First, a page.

Apollo's Angels is a major new history of classical ballet. It begins in the courts of Europe, where ballet was an aspect of aristocratic etiquette and a political event as much as it was an art. The story takes the reader from the sixteenth century through to our own time, from Italy and France to Britain, Denmark, Russia and contemporary America ...
Apollo's Angels is a major new history of classical ballet. It begins in the courts of Europe, where ballet was an aspect of aristocratic etiquette and a political event as much as it was an art. The story takes the reader from the sixteenth century through to our own time, from Italy and France to Britain, Denmark, Russia and contemporary America. The reader learns how ballet reflected political and cultural upheavals, how dance and dancers were influenced by the Renaissance and French Classicism, by Revolution and Romanticism, by Expressionism and Bolshevism, Modernism and the Cold War. Homans shows how and why 'the steps' were never just the steps: they were a set of beliefs and a way of life. She takes the reader into the lives of dancers and traces the formal evolution of technique, choreography and performance. Her book ends by looking at the contemporary crisis in ballet now that 'the masters are dead and gone' and offers a passionate plea for the centrality of classical dance in our civilization. Apollo's Angels is a book with broad popular appeal: beautifully written and illustrated, it is essential reading for anyone interested in history, culture and art.
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The author's credentials include performance under the direction of masters such as Balanchine, success as a respected critic, and she holds a B.A. from Columbia University and a Ph.D. in Modern European History from New York University. Her review of ballet over the past 400 years is both academically and ascetically triumphant. We had high expectations when we ordered this book all of which have been far exceeded by the work in-hand.
Publishers Weekly, 2010-11-01 In an important and original work of cultural history, New Republic dance critic Homans places ballet-an art often viewed as hermetic and esoteric-in the larger context of the times and societies in which it evolved, flourished, and flagged, only to be revitalized by an infusion of fresh ideas. That revitalization could come from a ballet master like Jean-Georges Noverre, presented by Homans as an important Enlightenment figure whose ideas on reforming ballet were consonant with those of Diderot on reforming theater. Renewal came from the genius of dancers like Marie Taglioni, the incarnation of romanticism, whose originality, Homans indisputably shows, reached far beyond dancing up on her tippy-toes. But in a closing section that will be hotly debated, this exhilarating account sounds a despairing note: "ballet is dying," she declares. Not only is the creative well running dry and performances dull, but more crucially, Homans sees today's values as inimical to those of ballet ("We are all dancers now," she writes, evoking what she sees as a misguided egalitarianism that denies an art rooted in discipline and virtuosity). Her cultural critique, as well as her expansive and penetrating view of ballet's history, recommend this book to all readers who care about the history of the arts as well as their present and possible future. Color and b&w illus. (Nov.) (c) Copyright PWxyz, LLC. All rights reserved.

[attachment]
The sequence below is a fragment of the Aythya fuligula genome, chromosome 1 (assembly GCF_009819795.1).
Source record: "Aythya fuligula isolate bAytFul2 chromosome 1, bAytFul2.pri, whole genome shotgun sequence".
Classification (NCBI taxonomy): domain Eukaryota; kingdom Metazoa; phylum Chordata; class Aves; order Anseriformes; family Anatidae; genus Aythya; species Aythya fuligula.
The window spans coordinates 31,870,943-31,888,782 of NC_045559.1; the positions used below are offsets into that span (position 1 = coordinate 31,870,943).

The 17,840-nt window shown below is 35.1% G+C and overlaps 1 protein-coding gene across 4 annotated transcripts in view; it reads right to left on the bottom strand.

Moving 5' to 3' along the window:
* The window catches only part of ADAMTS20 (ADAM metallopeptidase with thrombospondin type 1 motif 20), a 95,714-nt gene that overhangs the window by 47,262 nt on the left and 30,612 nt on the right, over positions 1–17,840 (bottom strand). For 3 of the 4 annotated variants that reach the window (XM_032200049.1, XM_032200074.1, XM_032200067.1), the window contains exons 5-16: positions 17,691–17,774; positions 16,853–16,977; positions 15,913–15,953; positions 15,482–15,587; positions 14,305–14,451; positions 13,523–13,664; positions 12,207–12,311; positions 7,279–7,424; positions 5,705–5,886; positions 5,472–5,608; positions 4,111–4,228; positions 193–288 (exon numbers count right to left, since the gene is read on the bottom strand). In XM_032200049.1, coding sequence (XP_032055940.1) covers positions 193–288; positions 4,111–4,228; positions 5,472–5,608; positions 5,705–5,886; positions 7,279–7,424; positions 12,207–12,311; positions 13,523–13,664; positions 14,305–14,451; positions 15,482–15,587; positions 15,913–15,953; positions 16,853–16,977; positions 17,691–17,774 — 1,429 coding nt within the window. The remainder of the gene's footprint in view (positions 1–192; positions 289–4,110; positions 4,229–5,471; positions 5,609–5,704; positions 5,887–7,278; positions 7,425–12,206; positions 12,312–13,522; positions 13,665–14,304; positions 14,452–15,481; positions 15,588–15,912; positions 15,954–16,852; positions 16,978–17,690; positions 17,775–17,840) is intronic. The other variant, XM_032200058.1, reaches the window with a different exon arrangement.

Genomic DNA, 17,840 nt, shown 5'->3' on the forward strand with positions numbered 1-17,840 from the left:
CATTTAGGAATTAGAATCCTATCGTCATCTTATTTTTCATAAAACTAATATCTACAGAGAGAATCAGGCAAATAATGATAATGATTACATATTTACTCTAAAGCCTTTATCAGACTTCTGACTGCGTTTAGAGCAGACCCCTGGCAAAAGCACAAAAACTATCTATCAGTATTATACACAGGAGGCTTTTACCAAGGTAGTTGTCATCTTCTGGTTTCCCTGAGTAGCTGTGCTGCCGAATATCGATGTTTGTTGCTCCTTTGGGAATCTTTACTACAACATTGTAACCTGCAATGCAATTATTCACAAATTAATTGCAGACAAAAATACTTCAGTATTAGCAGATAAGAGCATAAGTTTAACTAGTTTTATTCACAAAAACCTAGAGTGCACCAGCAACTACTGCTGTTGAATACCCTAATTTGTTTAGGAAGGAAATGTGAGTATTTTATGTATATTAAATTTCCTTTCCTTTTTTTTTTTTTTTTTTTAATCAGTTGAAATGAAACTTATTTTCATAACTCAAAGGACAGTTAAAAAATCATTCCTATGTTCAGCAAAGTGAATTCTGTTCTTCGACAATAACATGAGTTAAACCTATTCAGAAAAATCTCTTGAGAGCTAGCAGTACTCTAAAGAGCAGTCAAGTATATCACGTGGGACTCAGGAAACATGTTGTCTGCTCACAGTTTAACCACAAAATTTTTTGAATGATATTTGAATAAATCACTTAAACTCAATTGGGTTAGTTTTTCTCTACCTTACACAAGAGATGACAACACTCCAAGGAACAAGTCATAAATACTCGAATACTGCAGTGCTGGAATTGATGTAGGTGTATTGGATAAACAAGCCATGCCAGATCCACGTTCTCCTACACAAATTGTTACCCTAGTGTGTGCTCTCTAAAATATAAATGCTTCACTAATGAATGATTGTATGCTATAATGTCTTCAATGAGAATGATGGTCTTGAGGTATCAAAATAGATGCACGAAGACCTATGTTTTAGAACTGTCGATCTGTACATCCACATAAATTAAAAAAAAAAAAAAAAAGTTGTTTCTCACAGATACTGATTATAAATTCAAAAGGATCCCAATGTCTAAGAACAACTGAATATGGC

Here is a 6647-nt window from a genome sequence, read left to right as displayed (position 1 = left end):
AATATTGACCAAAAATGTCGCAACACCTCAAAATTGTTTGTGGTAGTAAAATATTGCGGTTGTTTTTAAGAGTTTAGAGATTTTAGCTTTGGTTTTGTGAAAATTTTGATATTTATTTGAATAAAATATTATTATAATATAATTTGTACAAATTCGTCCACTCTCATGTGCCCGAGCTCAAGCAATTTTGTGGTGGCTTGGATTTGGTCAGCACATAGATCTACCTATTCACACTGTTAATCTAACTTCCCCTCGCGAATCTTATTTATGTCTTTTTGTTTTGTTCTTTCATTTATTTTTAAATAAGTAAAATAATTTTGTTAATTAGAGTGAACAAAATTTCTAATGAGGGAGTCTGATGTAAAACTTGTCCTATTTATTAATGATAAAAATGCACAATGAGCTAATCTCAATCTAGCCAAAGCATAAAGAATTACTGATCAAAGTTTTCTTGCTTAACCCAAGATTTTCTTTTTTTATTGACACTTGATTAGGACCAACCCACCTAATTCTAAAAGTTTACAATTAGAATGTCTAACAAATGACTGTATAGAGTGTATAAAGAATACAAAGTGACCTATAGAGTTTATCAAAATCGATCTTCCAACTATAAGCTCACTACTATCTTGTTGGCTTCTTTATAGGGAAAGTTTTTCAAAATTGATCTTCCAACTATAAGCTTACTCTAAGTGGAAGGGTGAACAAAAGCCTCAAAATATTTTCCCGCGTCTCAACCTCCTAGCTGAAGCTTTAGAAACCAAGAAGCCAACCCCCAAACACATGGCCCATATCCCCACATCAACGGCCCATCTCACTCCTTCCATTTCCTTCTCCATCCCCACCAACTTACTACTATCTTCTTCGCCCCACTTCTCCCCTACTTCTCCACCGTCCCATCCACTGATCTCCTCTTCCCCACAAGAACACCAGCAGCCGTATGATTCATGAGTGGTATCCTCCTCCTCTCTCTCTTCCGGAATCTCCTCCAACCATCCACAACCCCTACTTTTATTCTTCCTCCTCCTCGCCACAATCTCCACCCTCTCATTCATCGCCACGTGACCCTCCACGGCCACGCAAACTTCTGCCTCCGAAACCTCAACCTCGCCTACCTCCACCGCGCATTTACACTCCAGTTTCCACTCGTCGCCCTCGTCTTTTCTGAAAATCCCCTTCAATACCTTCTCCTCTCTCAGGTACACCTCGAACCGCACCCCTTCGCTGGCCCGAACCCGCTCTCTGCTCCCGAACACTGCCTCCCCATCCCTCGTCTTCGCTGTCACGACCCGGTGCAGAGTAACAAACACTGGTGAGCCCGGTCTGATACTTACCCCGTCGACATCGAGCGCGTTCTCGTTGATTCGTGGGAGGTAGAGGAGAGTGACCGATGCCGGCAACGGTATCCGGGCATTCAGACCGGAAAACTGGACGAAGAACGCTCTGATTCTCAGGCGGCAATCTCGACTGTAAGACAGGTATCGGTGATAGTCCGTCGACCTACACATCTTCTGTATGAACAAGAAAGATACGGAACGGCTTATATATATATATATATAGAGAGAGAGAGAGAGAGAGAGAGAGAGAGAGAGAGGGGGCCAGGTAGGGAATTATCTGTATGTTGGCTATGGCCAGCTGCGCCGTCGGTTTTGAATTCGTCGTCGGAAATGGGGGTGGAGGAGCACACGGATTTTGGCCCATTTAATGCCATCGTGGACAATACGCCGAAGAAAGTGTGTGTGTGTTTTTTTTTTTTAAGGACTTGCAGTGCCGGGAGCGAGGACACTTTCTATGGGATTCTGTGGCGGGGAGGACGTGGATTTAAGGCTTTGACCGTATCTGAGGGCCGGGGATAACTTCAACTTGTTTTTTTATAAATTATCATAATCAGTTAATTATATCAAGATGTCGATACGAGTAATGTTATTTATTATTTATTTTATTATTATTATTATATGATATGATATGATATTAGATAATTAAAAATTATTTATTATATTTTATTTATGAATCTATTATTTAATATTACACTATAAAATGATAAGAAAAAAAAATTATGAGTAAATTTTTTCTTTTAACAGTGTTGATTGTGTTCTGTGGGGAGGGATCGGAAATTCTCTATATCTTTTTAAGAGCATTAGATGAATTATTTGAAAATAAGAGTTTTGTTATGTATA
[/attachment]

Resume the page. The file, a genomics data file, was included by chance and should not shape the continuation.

Publishers Weekly, 2011-02-28 Holmes's magisterial history of ballet is even better in audio. Kirsten Potter has a deep, smooth, sensuous voice that sounds as cultivated as the art form she describes. With pacing that allows the listener to savor the musicality of former ballerina Holmes's sentences, their lulling alliteration and lively wit, Potter brings the ambitious study of ballet's 500-year history (and bleak prognostications for its future) to life. Potter's French accent could use a bit of work; it's clumsy and forced, but doesn't detract too much from the pleasure of this panoramic look at the art's singularity, the discipline it demands (in Holmes's phrase, it is "a grammar of movement"), and the liberation it allows. A Random hardcover. (Jan.) (c) Copyright PWxyz, LLC. All rights reserved.
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